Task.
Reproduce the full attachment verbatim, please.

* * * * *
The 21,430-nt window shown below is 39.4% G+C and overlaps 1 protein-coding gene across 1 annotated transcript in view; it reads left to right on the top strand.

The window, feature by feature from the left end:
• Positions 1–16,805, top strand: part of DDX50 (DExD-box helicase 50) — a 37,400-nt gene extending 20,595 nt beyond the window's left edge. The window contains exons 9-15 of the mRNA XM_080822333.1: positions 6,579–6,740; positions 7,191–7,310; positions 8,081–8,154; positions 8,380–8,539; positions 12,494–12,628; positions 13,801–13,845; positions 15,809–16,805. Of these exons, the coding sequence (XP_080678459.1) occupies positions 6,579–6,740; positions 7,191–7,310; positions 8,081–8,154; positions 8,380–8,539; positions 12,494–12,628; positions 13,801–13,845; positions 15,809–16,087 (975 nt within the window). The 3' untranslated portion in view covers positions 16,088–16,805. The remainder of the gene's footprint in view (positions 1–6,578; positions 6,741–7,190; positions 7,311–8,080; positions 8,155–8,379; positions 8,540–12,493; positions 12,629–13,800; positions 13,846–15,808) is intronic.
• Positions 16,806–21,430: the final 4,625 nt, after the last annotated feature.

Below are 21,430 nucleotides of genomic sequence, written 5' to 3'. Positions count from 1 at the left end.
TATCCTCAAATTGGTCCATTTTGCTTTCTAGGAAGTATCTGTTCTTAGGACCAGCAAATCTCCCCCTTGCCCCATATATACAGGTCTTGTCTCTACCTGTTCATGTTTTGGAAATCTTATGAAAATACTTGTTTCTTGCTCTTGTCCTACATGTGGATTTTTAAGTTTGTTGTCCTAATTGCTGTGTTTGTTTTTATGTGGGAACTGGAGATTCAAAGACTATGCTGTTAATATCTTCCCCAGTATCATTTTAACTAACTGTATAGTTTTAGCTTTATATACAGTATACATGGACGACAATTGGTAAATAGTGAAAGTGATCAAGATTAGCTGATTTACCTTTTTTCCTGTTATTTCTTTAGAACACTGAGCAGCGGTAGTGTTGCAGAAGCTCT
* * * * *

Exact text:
The 21,430-nt window shown below is 39.4% G+C and overlaps 1 protein-coding gene across 1 annotated transcript in view; it reads left to right on the top strand.

The window, feature by feature from the left end:
• Positions 1–16,805, top strand: part of DDX50 (DExD-box helicase 50) — a 37,400-nt gene extending 20,595 nt beyond the window's left edge. The window contains exons 9-15 of the mRNA XM_080822333.1: positions 6,579–6,740; positions 7,191–7,310; positions 8,081–8,154; positions 8,380–8,539; positions 12,494–12,628; positions 13,801–13,845; positions 15,809–16,805. Of these exons, the coding sequence (XP_080678459.1) occupies positions 6,579–6,740; positions 7,191–7,310; positions 8,081–8,154; positions 8,380–8,539; positions 12,494–12,628; positions 13,801–13,845; positions 15,809–16,087 (975 nt within the window). The 3' untranslated portion in view covers positions 16,088–16,805. The remainder of the gene's footprint in view (positions 1–6,578; positions 6,741–7,190; positions 7,311–8,080; positions 8,155–8,379; positions 8,540–12,493; positions 12,629–13,800; positions 13,846–15,808) is intronic.
• Positions 16,806–21,430: the final 4,625 nt, after the last annotated feature.

Below are 21,430 nucleotides of genomic sequence, written 5' to 3'. Positions count from 1 at the left end.
TATCCTCAAATTGGTCCATTTTGCTTTCTAGGAAGTATCTGTTCTTAGGACCAGCAAATCTCCCCCTTGCCCCATATATACAGGTCTTGTCTCTACCTGTTCATGTTTTGGAAATCTTATGAAAATACTTGTTTCTTGCTCTTGTCCTACATGTGGATTTTTAAGTTTGTTGTCCTAATTGCTGTGTTTGTTTTTATGTGGGAACTGGAGATTCAAAGACTATGCTGTTAATATCTTCCCCAGTATCATTTTAACTAACTGTATAGTTTTAGCTTTATATACAGTATACATGGACGACAATTGGTAAATAGTGAAAGTGATCAAGATTAGCTGATTTACCTTTTTTCCTGTTATTTCTTTAGAACACTGAGCAGCGGTAGTGTTGCAGAAGCTCT